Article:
CSV requires the use of directives with any upload to Smartling. Other supported file types listed above do not necessary require directives, depending on how you want to import the translation. If you want to simply upload a separate file for each language, including the source, directives are not required (excluding CSV).

Importing one file with multiple languages

Importing one file with multiple languages will require the addition of file directives to ensure that Smartling can read where the keys are located in the file, and where the content you are importing is located in the file. 

This method is also error-prone, and can easily corrupt your Translation Memory. Consult your Customer Success Manager or Solutions Architect for advice on importing one file with multiple languages. 

File Preparation Checklist

  1. The first step in importing translations is to ensure that the content in the source file is parsed correctly.
    • This article gives details on how each file type is parsed.
  2. Use keys to identify each string and map the source string to the correct translation.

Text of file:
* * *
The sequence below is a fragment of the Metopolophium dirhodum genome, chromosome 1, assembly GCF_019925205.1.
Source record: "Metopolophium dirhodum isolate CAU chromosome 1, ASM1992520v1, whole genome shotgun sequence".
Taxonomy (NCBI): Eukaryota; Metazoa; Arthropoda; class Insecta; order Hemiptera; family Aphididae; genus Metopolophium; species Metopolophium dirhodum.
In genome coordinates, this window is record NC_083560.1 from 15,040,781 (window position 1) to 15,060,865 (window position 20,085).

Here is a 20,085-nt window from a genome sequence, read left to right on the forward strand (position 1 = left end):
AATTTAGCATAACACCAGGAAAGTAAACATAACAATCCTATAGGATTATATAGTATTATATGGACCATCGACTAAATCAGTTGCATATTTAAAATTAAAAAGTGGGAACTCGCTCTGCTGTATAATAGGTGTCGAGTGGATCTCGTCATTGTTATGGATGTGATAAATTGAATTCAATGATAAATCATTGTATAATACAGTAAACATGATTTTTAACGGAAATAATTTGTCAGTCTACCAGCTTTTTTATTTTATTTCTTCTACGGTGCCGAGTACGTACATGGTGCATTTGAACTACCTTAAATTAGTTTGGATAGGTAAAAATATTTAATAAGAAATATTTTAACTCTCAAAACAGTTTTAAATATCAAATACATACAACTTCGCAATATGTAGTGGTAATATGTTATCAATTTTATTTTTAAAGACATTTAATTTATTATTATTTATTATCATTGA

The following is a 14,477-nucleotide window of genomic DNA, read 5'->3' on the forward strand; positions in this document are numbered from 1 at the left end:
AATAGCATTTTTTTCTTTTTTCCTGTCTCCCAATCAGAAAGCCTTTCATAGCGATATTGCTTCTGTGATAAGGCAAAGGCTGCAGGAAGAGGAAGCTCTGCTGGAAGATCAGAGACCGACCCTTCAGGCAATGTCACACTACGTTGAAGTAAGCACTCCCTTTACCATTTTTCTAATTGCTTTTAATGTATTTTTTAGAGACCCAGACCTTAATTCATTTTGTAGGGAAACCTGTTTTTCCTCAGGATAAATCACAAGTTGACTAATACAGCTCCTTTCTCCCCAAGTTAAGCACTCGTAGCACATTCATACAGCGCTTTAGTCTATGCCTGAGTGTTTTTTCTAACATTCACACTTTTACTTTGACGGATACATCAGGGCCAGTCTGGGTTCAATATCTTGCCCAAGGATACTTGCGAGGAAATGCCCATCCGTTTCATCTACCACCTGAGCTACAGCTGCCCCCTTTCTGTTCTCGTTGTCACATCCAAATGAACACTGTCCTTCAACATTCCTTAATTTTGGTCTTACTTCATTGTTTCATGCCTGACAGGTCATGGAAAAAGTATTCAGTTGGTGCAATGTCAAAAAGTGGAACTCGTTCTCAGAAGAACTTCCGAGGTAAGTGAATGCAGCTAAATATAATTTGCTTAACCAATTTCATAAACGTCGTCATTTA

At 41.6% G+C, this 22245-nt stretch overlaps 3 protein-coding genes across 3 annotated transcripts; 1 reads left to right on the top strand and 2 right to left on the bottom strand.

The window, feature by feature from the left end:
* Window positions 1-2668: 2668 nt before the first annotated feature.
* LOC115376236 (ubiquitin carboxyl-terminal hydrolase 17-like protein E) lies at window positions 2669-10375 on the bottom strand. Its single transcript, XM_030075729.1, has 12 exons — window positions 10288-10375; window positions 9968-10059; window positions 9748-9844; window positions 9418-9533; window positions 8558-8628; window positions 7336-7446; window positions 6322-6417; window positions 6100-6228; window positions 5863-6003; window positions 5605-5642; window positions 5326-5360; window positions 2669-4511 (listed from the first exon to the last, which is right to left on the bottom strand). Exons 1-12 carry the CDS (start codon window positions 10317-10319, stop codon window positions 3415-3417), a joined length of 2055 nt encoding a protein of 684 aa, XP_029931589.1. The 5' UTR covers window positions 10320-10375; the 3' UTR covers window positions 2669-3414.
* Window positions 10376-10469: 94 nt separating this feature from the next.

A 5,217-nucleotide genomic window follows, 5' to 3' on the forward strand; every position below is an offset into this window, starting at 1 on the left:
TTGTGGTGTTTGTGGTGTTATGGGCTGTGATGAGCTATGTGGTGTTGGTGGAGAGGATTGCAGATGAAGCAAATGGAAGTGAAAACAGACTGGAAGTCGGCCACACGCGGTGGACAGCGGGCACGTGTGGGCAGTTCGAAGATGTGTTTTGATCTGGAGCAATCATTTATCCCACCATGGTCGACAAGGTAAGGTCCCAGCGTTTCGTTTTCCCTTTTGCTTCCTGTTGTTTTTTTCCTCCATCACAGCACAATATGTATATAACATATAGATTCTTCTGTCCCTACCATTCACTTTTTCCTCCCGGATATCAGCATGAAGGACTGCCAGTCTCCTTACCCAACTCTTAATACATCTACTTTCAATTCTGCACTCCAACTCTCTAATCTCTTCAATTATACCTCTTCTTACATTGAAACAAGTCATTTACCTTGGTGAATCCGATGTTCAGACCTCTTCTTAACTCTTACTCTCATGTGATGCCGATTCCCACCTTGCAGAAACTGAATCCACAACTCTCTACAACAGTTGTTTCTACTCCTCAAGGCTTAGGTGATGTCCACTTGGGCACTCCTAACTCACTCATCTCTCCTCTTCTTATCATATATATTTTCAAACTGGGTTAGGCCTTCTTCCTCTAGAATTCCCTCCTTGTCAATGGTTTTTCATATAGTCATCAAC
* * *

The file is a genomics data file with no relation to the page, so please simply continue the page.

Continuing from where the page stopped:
• Keys must be unique for each string
  3. Ensure the translations are in fact translations.
    • Check that your translated file does not contain a different language, such as the source language, if a translation for a string is missing. If the translated file does not have a translation for every source string, you should omit it for the purpose of importing to Smartling. Depending on your file format, you may include the key but leave it blank/“empty”/null/“” or omit the key/value entirely.
  4. Use source file type directives to ensure that the file is parsed correctly so that Smartling ingests the file accordingly.

Important Notes

The translations are saved to the Translation Memory as soon as the upload has been completed, regardless of the workflow step chosen.

If you happen to accidentally import translations for the wrong language (i.e., the directive in the file points to a different target language than the one you just imported the file to), it is imperative that you go to the Translation Memory that the project is writing to, find the strings that were imported inaccurately, and delete the terms before proceeding to reimport.

How to Import Translations

  1. Go to the project that is writing to the Translation Memory that you want to import the translations to.
  2. Click the Files tab
  3. Upload the file in the source language first. 
  4. Next, if your translations are in the same file as the source, change the # smartling.path directive to point to the target language you are about to upload next